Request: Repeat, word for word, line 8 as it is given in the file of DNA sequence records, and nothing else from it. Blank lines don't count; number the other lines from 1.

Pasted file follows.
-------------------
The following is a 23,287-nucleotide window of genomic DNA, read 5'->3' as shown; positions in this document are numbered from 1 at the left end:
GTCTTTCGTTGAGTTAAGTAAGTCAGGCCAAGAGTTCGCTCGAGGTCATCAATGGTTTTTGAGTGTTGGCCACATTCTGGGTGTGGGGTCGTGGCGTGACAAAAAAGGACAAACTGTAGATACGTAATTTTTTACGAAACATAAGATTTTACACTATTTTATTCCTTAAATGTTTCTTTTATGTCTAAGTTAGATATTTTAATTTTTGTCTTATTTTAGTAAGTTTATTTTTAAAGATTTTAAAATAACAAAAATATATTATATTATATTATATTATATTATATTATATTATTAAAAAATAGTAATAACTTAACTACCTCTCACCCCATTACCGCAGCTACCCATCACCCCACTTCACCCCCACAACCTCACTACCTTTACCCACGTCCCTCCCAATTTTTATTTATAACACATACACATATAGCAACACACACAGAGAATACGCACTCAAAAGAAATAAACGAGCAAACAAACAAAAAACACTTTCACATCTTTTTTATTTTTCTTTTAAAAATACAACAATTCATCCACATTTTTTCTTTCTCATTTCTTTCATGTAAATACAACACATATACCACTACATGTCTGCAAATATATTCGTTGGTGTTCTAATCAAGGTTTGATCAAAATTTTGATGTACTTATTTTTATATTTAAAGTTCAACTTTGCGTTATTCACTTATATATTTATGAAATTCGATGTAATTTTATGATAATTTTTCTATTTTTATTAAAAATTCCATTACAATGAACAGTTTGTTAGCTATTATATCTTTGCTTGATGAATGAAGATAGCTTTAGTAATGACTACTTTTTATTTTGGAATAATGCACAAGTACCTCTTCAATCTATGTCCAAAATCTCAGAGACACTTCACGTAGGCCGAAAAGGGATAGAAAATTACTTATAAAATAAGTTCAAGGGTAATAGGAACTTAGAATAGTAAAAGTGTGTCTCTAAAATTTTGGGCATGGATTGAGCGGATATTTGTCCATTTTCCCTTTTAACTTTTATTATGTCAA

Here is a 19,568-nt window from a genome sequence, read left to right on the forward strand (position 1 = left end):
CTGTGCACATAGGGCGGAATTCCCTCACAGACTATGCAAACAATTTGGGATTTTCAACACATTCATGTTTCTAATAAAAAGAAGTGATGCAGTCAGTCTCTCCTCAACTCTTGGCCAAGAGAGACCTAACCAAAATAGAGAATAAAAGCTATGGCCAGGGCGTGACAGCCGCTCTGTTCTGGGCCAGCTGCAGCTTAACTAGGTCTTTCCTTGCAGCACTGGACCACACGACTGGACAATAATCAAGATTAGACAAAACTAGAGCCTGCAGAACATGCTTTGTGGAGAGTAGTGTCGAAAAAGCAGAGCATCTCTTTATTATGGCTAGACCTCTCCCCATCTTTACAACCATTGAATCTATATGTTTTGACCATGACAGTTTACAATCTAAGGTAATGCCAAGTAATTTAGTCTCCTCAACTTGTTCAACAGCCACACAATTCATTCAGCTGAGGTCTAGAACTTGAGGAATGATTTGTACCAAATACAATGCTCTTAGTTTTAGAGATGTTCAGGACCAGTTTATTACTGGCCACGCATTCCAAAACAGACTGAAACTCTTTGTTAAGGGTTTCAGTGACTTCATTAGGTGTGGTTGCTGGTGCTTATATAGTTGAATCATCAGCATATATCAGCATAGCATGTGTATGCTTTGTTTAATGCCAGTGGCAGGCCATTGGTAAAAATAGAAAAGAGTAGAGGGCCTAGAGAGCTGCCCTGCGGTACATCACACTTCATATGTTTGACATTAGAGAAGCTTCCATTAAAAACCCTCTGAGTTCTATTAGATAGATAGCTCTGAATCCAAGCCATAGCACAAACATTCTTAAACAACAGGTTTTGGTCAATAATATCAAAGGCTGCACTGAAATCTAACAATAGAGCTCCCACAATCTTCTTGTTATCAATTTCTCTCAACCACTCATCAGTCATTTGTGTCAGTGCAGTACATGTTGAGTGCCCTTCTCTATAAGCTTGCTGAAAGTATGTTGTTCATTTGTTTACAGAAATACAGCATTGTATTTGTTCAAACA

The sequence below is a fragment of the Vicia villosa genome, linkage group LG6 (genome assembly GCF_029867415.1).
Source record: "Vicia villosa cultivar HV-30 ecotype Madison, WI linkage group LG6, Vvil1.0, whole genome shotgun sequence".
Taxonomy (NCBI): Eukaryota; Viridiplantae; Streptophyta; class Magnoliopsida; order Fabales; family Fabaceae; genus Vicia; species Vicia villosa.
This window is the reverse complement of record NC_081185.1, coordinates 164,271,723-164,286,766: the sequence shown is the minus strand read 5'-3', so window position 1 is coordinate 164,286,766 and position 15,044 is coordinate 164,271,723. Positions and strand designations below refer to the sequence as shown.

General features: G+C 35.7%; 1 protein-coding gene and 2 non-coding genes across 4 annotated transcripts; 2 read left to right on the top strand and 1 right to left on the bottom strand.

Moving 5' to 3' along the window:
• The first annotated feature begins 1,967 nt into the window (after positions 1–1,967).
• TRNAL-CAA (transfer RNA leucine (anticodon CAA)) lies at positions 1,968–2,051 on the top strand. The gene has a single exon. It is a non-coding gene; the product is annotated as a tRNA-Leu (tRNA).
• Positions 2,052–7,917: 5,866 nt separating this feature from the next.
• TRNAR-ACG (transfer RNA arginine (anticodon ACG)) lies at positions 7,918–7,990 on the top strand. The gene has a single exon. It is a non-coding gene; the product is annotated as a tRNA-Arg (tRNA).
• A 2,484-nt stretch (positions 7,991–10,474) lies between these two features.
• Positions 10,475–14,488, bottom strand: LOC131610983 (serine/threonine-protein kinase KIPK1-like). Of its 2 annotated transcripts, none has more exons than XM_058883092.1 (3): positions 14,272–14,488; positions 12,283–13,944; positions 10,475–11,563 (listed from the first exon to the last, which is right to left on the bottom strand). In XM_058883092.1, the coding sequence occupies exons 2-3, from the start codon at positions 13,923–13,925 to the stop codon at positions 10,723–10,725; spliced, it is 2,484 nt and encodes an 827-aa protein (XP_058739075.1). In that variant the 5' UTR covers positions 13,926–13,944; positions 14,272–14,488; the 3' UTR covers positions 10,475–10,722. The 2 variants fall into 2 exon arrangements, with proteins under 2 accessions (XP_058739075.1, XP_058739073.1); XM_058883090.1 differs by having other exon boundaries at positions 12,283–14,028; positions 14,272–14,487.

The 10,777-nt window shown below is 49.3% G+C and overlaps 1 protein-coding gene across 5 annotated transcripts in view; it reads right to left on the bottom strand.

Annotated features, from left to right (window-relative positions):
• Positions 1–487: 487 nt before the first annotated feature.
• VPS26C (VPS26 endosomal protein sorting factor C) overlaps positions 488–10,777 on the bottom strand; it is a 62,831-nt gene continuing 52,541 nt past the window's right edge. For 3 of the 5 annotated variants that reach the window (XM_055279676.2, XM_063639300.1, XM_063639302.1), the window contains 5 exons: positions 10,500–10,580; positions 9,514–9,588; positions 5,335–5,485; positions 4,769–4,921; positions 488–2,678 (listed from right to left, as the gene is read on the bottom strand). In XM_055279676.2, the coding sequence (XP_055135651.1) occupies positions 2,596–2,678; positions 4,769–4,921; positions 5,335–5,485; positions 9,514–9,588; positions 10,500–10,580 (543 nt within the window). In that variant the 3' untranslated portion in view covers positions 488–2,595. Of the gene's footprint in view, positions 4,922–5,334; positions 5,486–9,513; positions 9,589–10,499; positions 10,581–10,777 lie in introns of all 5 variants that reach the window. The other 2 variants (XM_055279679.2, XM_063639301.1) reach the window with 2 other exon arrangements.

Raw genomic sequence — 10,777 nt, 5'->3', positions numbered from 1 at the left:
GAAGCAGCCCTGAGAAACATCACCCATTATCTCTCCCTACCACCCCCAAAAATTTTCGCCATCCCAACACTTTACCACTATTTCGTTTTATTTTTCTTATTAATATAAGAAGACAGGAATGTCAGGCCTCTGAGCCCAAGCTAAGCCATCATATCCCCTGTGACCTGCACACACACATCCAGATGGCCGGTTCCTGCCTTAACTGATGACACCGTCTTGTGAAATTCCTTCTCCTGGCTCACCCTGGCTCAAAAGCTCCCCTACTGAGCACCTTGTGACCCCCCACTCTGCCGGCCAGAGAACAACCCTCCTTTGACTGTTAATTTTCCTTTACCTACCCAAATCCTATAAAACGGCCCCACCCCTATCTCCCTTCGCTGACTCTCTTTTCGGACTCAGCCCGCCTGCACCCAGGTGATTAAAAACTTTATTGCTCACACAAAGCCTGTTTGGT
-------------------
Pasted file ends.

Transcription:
This window is the reverse complement of record NC_081185.1, coordinates 164,271,723-164,286,766: the sequence shown is the minus strand read 5'-3', so window position 1 is coordinate 164,286,766 and position 15,044 is coordinate 164,271,723. Positions and strand designations below refer to the sequence as shown.